Business regulations is nothing new to America. The government has regulated some things that it should such as child labor laws, minimum wage, the Family Medical Leave Act, Social Security (not that they handle the account right), safety laws, and yes…many environmental laws do protect us from some big companies. So, there is some good to the government overseeing and regulating business practices. However, there is a down side as well. The government has also overtaxed certain areas, often used taxes as a form of punishment for certain industries, placed restrictions on operations such as oil and gas organizations, restricted drilling, lowered import taxes to a level where American corporations often can not compete with foreign corporations, NAFTA, bailouts, and strict regulations on healthcare benefits (most recent). The bottom line is we have to live with certain regulations for the good of the entire country, the workers, the people living near the industry, and future generations. We do not have to live with regulations affecting our religious beliefs though.
Courts have spent years indicating that corporations can be viewed as individuals (Corporate Personhood). Despite the fact that the corporation usually represents several people, it represents the views of those people as a collective and essentially becomes that person. They are in business to make money for the person(s) organizing them, their investors (if any), and the people working for them. Most corporations offer benefits of some kind. It could be vacation days, holidays, sick days, dental plans, health plans, and/or 401K plans, etc. The benefits they offer are decided in one or three ways. Either the employee asks for the benefit and it is granted, the corporation offers the benefit to the employee, or the government requires the benefit. For example, a person might want his or her corporation to pay for some advanced training. The corporation does this to help the person improve on his or her job. The employee has the knowledge from the training and can keep that knowledge as a benefit even if he or she leaves the corporation. From a corporate point of view, a corporation may offer a higher salary. The corporation for example might offer $10 an hour instead of the federal minimum wage, and this would be a benefit offered by the corporation. The government might require a benefit such as overtime for hours in excess of 40 per week. This would be a government benefit offered by the corporation due to regulations, but an appropriate one.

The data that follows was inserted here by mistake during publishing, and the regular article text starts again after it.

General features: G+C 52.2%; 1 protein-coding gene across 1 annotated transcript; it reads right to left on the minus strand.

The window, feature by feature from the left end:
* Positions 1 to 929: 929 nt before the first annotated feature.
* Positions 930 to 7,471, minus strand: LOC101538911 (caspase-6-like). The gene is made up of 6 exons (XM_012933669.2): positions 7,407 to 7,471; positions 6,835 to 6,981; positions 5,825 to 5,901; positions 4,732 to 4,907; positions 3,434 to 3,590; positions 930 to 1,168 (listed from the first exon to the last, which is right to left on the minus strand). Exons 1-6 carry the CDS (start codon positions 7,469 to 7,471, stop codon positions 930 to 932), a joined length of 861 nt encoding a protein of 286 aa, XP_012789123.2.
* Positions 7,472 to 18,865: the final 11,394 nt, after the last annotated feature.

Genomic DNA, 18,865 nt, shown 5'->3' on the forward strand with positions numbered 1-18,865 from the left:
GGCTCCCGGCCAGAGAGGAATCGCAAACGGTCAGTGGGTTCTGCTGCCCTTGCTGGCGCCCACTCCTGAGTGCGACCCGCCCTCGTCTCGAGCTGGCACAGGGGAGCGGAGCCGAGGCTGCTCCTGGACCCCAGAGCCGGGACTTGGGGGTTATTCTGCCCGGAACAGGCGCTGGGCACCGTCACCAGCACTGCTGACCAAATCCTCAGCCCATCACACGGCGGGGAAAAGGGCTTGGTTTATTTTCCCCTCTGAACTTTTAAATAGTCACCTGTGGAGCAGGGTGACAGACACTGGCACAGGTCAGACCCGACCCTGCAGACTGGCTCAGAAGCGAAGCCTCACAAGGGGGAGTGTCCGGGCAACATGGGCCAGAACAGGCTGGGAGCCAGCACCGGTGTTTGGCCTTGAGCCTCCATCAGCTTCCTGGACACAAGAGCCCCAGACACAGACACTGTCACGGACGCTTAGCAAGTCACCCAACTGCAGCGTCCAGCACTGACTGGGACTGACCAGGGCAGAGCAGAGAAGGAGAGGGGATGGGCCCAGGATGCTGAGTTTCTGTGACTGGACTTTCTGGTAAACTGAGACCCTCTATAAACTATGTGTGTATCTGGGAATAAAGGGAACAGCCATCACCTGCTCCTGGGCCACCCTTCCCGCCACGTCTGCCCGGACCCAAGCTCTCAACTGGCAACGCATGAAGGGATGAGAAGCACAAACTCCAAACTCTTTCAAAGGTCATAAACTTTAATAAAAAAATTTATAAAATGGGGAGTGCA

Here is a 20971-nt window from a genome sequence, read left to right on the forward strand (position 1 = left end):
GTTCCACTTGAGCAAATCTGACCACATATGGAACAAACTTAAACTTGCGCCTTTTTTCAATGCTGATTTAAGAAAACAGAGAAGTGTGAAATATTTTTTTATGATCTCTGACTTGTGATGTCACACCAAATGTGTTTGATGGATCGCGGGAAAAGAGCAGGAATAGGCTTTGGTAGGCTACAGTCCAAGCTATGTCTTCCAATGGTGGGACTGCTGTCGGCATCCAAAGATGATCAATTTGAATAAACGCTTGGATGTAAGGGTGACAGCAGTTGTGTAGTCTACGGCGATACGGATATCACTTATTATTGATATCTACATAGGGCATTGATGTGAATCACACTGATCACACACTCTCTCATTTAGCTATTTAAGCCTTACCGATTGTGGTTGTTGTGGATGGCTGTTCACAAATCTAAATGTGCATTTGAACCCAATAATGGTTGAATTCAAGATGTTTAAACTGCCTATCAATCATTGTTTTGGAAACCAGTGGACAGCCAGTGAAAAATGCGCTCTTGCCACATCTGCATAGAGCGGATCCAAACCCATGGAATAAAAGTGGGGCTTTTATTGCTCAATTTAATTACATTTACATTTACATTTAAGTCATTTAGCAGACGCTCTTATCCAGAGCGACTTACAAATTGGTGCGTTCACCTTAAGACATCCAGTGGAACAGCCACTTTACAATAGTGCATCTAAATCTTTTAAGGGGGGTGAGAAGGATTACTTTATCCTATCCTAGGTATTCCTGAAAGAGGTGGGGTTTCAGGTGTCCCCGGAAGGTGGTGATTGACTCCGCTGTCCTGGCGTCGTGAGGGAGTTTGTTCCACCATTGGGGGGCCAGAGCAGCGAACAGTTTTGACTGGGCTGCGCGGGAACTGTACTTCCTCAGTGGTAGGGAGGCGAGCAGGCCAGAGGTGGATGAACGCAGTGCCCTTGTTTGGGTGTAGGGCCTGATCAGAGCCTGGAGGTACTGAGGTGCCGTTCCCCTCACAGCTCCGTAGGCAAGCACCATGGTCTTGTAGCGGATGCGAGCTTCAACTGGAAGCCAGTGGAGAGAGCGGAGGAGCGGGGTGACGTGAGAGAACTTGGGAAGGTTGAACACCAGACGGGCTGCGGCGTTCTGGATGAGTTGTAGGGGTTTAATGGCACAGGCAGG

Hobby Lobby offers benefits based on their corporation's collective view. As a person, the corporation takes the views of the board such as Hobby Lobby is closed on Sundays. This benefit allows employees of Hobby Lobby to attend a church of their choice, or to not attend a church of their choice, but either way they have Sundays off regardless of the work week schedule. Hobby Lobby also offers other benefits that are in line with their corporation's views. The corporation does not offer something it does not believe in from a religious point-of-view as a benefit.
As stated earlier, almost immediately people, including at least one Justice, issued outcries of foul about the ruling. They yell that other corporations could use this to their benefit, and they are right. A Jewish owned corporation for example might close on Friday evenings and not open back up until Sunday-to observe the Jewish Holy Day. This same corporation might offer other benefits or holidays around the Jewish calendar. Another corporation might, as Hobby Lobby did, refuse to offer morning after pills as part of their health benefits because they do not believe in abortion. Naturally, pro-abortion groups are already yelling foul as well.
What the people who are yelling foul fail to remember, especially the Justice, is two important facts. First, nobody is making anyone work for any certain corporation. This is America and work is not a prison sentence. An employee, if he or she does not like the benefits of one corporation, is free to go find another corporation to work for with benefits they want. The worker is free to find any job he or she desires. The other thing so easily forgotten is that the government has spent the last hundred years or so through litigation and laws giving the corporations a personhood. This means that despite the all yelling about the ruling, the bottom line is a corporation represents the person or persons who administer the board. Their collective decision is the view of the personhood of the corporation. With this in mind, the government can not tell the corporation how to administer religious beliefs or benefits that violate those beliefs. If the court had ruled against Hobby Lobby, it would have set a dangerous path that would say that the corporation's personhood has no religious rights. For most Americans, that should be alarming because it is way too close to saying the "person has no religious rights."